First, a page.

Time to Fix Your 'Roo Imbalance (the Hidden Environmental Tax on Farmers)

Article excerpt

FARMERS are being accused of shortsightedness for failing to prepare for the present drought. Yet few urban observers understand that the current crisis is caused by a level of hidden environmental taxes that the urban majority would never accept themselves. And instead of doling out begrudging assistance laced with condescension, the community at large may find itself on the wrong end of a very expensive negligence claim.

The current drought provides a once-in-a-decade opportunity for farmers to rid themselves of a hidden environmental tax that is one of the greatest threats to their longterm viability, while at the same time correcting a major ecological imbalance.

On many properties, the excessive kangaroo population will be eating as much feed as the sheep or cattle. All agree that 'roo numbers have multiplied because of added watering points, improved pasture and, yes, clearing. But few non-farmers understand the full consequences of this imbalance.

Indeed, Archer states, Not every kangaroo species was adversely affected by these changes. The modification of much of Australia's semi-arid land into suitable grazing country allowed the Red Kangaroo to go from an uncommon and rarely seen animal to one of the country's most abundant.1

Archer claims that, `Ten species are likely to have benefited from habitat changes occurring since European settlement, and it is mostly these species which figure in commerce and/or pest control: they are mainly the large Kangaroos' (page 234).

And it is worth noting that Burke and Wills, in their 1860-61 journey from Cooper's Creek to the Gulf and back (a 2,000km transect), shot their own camels and horses, scrounged for snakes, rats and birds but appear to have shot no kangaroos. During their final weeks, the local Murris provided them with fish (from the natural watering points) and Nardoo cakes but, again, no 'roo meat.

Yet, at a rather modest stocking rate (for today) of one animal to four hectares, there would be about 700 'roos within a three kilometre radius of `the Dig Tree'. And King, the lone survivor, shot birds to exchange for other foods from the Murris but, again, no 'roos appear to have been shot.

One can only conclude that if starving men with rifles, camped at a watering point, were not shooting 'roos for survival, then there were very few 'roos about.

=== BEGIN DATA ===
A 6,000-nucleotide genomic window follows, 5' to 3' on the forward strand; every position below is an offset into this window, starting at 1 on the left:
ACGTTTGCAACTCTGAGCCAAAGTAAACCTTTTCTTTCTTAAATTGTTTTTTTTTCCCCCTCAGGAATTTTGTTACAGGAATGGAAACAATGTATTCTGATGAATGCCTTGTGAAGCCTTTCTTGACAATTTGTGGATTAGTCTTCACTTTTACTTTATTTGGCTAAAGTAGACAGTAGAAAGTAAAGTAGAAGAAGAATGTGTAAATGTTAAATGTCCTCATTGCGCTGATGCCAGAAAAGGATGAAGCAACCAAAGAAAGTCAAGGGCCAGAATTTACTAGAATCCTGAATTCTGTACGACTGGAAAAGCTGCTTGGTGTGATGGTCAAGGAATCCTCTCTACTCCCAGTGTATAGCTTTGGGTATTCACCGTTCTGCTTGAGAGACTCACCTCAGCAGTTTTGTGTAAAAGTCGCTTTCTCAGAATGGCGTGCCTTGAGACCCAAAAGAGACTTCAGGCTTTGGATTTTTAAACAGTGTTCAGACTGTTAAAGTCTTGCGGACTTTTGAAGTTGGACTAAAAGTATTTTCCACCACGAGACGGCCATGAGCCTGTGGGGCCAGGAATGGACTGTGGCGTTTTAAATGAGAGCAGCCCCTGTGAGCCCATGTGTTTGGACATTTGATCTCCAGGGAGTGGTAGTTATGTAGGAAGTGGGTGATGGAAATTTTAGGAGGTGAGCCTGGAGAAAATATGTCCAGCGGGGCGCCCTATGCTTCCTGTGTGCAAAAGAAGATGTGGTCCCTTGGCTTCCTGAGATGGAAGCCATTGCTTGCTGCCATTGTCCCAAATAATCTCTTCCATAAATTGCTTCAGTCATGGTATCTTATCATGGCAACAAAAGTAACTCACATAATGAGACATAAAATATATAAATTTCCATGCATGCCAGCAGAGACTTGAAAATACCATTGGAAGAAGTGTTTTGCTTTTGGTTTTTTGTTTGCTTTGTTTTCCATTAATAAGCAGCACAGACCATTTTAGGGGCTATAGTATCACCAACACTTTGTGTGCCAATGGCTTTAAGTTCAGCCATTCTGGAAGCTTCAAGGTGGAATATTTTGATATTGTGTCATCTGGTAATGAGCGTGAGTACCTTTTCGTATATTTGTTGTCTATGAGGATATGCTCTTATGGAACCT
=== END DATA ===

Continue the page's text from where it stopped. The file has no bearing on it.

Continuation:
And today, while farmers must hand-feed their stock to keep them alive, the same number of 'roos will starve. Many farmers will face the heart-rending task of shooting sheep rather than prolong their agony. And the 'roos?

Well, er, um, they're the responsibility of the relevant State Environment Minister and you can bet your mortgage that none of them will be photographed anywhere near a starving 'roo before rain falls.

Farmers are only allowed a limited licence to cull 'roos. The various Ministers have assumed effective control over 'roo numbers but, negligently, have done nothing to ensure their health and wellbeing.

More importantly, as farmers have improved the productive capacity of their land, the relevant Ministers, and the communities they represent, have allowed their kangaroo herd to increase to unsustainable levels.

So where a paddock may have originally supported fewer than 1,000 animals prior to European settlement, it may now support the equivalent of 6,000, made up of 3,000 sheep (or 300 cattle) and 3,000 'roos.

The farmer has produced an unambiguous `ecological profit', in boosting 'roo numbers by 2,000, but the community, through the Minister, has said, `thank you very much, they're all ours, and we'll decide what happens to them'.

Out of a total increase in carrying capacity of 5,000 animals, the farmer has had no choice but to pay an `environmental tax' of 40 per cent of his (gross) new fodder reserves to accommodate the extra 2,000 'roos.

If he could have culled 200 'roos five years ago, there would be 1,000 fewer starving 'roos today and 1,000 sheep that wouldn't need hand-feeding. …